The Scheduled Tribes of India
A cluster profile of 23 "Scheduled Tribes" in India.
The "scheduled tribes" account for more than 30 million Indians, and include large groups such as the Bhil, the Gond, and the Santal (all of which have been profiled separately). However, there are also many smaller scheduled tribes that can be distinguished by their social systems, marriage customs, languages, religions, and to some degree, their isolation. Unlike the surrounding peoples, each of the scheduled tribes forms its own socially distinct community. These tribes, which were also known as the "untouchables," form the lowest Hindu caste. Because they are very underdeveloped, the Indian government has attempted to bring them into the mainstream of political and economic life. In 1949, "untouchability" was outlawed and the tribes were "scheduled" for special treatment.
What Are Their Lives Like?
The tribes who practice crop rotation usually live near the plot of land they are cultivating. They clear the land by burning off its vegetation. Primitive tools are used to prepare the ground; then the crops are planted. After the crops have been harvested, a new plot is chosen for the next crop. Grains and fruit are the principal crops. When necessary, their diet is supplemented by forest produce. Others earn extra income by hiring themselves out as farm laborers. A few of the tribes are still semi-nomadic, migrating three or four times a year to hunt and trap small animals.
Most of the scheduled tribes live in small communities, often with a very weak structure of leadership. The basic unit of the tribal society is the family. One key aspect of their communities is the marriage customs. Most of these tribes are endogamous, which means that they only marry within their own social groups. The young people are free to choose their own marriage partners, although many still seek parental advice. A few of the tribes still require the payment of a "bride price" to the girl's family. Sometimes, it is very costly, involving a great amount of work and sacrifice on the part of the groom's family to accumulate enough funds.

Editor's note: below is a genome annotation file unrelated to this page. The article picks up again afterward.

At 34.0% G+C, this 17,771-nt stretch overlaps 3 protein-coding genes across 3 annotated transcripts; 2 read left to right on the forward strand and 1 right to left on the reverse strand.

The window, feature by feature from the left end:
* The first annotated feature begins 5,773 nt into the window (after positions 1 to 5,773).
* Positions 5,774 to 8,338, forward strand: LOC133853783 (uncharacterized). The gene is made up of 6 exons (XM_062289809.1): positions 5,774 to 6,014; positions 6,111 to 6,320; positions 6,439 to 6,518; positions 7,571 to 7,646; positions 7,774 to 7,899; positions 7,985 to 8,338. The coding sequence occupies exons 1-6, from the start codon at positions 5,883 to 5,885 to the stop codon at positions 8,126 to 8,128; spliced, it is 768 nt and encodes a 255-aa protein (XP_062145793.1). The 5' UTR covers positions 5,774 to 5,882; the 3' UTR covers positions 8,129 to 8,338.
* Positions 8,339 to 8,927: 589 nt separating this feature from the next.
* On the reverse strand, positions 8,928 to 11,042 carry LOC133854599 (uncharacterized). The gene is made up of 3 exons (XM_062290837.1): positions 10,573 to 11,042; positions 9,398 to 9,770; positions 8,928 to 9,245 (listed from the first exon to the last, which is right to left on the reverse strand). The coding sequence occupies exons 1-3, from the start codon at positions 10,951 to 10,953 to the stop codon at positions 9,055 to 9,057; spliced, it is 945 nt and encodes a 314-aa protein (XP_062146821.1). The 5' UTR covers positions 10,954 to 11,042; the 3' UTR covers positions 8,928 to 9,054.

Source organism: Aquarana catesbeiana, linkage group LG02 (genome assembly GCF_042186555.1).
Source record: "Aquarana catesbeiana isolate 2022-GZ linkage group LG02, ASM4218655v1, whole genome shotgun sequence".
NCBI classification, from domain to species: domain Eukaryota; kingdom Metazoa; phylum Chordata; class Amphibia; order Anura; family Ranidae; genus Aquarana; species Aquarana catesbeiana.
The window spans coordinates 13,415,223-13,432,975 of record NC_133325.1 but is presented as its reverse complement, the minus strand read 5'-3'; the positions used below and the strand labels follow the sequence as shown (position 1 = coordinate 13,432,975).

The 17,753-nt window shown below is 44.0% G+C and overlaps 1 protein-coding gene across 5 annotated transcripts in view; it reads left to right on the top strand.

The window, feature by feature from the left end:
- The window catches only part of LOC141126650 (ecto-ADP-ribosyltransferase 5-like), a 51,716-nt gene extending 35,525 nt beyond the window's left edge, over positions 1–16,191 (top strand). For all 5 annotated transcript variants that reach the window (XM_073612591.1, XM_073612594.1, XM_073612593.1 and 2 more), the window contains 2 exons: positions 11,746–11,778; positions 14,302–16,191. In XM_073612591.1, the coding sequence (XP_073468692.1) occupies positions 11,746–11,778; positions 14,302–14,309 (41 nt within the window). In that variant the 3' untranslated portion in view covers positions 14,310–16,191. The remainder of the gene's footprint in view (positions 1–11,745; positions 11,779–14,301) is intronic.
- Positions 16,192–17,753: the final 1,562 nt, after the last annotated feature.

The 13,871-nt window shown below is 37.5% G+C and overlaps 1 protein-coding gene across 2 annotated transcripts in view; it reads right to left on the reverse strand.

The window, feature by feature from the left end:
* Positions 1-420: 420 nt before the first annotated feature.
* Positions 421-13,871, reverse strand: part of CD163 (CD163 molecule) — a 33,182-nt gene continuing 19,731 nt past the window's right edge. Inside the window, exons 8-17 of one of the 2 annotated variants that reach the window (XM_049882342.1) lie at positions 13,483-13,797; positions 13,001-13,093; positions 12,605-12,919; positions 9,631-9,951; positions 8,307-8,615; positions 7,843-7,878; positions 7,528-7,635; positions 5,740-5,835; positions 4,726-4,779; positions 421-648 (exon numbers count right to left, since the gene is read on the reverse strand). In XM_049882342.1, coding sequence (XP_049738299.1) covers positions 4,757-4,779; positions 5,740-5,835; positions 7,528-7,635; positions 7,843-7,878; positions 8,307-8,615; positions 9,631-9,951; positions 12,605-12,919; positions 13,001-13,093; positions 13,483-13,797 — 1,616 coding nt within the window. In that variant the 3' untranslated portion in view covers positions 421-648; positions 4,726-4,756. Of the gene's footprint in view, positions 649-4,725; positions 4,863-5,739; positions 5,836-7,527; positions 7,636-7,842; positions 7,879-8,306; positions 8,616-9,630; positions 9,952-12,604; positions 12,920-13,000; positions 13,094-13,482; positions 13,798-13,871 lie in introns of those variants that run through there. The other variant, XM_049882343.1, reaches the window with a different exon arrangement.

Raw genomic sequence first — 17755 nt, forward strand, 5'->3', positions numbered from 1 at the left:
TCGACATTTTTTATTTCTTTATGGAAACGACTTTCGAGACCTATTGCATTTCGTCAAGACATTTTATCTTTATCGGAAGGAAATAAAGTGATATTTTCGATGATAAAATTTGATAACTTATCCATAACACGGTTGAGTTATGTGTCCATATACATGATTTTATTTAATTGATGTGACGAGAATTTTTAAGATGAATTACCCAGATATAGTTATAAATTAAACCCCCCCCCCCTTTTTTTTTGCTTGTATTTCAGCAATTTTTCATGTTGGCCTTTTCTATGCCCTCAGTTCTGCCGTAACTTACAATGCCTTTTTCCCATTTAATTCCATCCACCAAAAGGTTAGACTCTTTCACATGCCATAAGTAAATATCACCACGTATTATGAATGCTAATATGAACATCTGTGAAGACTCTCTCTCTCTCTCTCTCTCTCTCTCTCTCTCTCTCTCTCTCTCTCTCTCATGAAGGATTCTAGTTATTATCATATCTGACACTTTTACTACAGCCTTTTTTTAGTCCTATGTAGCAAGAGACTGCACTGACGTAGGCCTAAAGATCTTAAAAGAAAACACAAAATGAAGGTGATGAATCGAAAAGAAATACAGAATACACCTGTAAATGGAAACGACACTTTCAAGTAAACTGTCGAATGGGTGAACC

The clan is next to the family in terms of importance. A clan is composed of several families who are the descendants of a common ancestor. When economic assistance is needed or when a death occurs, all of the members of the clan join together to help the family in need. Many clans often work together as a single unit to make the best use of their farm land and family property.
Many of the tribal societies have cultures that are rich in art, music, and dance. Their artistic tastes find expression in the way they decorate their homes, in the clothes they weave and wear, and in the simple ornaments they use to decorate their bodies. Tattooing is very popular, and many of the tribesmen wear few clothes so that the body designs may be seen. In their music, the notes tend to be of limited range. Their tribal dances have only a few movements that are repeated for hours at a time. There are no special singers or dancers; instead, every man, woman, and child participates in the singing and dancing.
What Are Their Beliefs?
What Are Their Needs?
All of these tribal communities need practical help, especially in the areas of agriculture, education, and health care. Medical supplies and qualified doctors and nurses are severely lacking in the remote areas. Christian ministries that reach out to these tribes must be sensitive to their physical as well as spiritual needs. Perhaps Christian teachers and medical teams will have opportunities to show these precious people the love of Jesus in practical ways.Prayer Points
© Copyright 1997
Bethany World Prayer Center
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